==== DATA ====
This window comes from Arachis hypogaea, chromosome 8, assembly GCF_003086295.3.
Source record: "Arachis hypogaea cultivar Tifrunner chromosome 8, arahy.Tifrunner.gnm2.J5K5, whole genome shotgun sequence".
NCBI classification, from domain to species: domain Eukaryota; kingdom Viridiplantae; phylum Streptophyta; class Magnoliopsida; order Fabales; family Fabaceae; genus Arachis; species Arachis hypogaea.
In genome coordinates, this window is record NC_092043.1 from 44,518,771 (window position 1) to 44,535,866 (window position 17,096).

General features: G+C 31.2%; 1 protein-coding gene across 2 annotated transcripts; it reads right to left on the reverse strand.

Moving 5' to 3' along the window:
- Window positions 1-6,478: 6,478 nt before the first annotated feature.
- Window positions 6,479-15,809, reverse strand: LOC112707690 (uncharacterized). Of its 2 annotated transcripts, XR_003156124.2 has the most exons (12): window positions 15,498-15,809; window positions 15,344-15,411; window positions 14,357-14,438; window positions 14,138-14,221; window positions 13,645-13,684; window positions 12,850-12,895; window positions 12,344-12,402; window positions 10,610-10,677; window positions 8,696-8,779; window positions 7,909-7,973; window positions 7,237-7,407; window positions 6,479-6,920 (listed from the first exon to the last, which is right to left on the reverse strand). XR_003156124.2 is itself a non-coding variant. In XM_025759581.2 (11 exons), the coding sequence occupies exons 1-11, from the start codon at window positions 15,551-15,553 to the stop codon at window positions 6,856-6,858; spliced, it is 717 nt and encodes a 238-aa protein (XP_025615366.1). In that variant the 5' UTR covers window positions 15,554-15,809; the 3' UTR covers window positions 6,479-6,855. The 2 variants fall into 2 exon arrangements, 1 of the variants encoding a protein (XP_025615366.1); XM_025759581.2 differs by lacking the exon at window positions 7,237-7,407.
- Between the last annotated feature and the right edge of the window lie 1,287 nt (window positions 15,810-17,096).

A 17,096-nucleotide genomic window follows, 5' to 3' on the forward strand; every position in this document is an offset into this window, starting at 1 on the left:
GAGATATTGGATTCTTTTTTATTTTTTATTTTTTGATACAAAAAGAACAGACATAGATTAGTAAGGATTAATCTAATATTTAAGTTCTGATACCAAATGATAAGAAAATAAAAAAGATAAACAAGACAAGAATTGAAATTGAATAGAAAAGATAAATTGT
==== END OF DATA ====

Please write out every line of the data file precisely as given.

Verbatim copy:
This window comes from Arachis hypogaea, chromosome 8, assembly GCF_003086295.3.
Source record: "Arachis hypogaea cultivar Tifrunner chromosome 8, arahy.Tifrunner.gnm2.J5K5, whole genome shotgun sequence".
NCBI classification, from domain to species: domain Eukaryota; kingdom Viridiplantae; phylum Streptophyta; class Magnoliopsida; order Fabales; family Fabaceae; genus Arachis; species Arachis hypogaea.
In genome coordinates, this window is record NC_092043.1 from 44,518,771 (window position 1) to 44,535,866 (window position 17,096).

General features: G+C 31.2%; 1 protein-coding gene across 2 annotated transcripts; it reads right to left on the reverse strand.

Moving 5' to 3' along the window:
- Window positions 1-6,478: 6,478 nt before the first annotated feature.
- Window positions 6,479-15,809, reverse strand: LOC112707690 (uncharacterized). Of its 2 annotated transcripts, XR_003156124.2 has the most exons (12): window positions 15,498-15,809; window positions 15,344-15,411; window positions 14,357-14,438; window positions 14,138-14,221; window positions 13,645-13,684; window positions 12,850-12,895; window positions 12,344-12,402; window positions 10,610-10,677; window positions 8,696-8,779; window positions 7,909-7,973; window positions 7,237-7,407; window positions 6,479-6,920 (listed from the first exon to the last, which is right to left on the reverse strand). XR_003156124.2 is itself a non-coding variant. In XM_025759581.2 (11 exons), the coding sequence occupies exons 1-11, from the start codon at window positions 15,551-15,553 to the stop codon at window positions 6,856-6,858; spliced, it is 717 nt and encodes a 238-aa protein (XP_025615366.1). In that variant the 5' UTR covers window positions 15,554-15,809; the 3' UTR covers window positions 6,479-6,855. The 2 variants fall into 2 exon arrangements, 1 of the variants encoding a protein (XP_025615366.1); XM_025759581.2 differs by lacking the exon at window positions 7,237-7,407.
- Between the last annotated feature and the right edge of the window lie 1,287 nt (window positions 15,810-17,096).

A 17,096-nucleotide genomic window follows, 5' to 3' on the forward strand; every position in this document is an offset into this window, starting at 1 on the left:
GAGATATTGGATTCTTTTTTATTTTTTATTTTTTGATACAAAAAGAACAGACATAGATTAGTAAGGATTAATCTAATATTTAAGTTCTGATACCAAATGATAAGAAAATAAAAAAGATAAACAAGACAAGAATTGAAATTGAATAGAAAAGATAAATTGT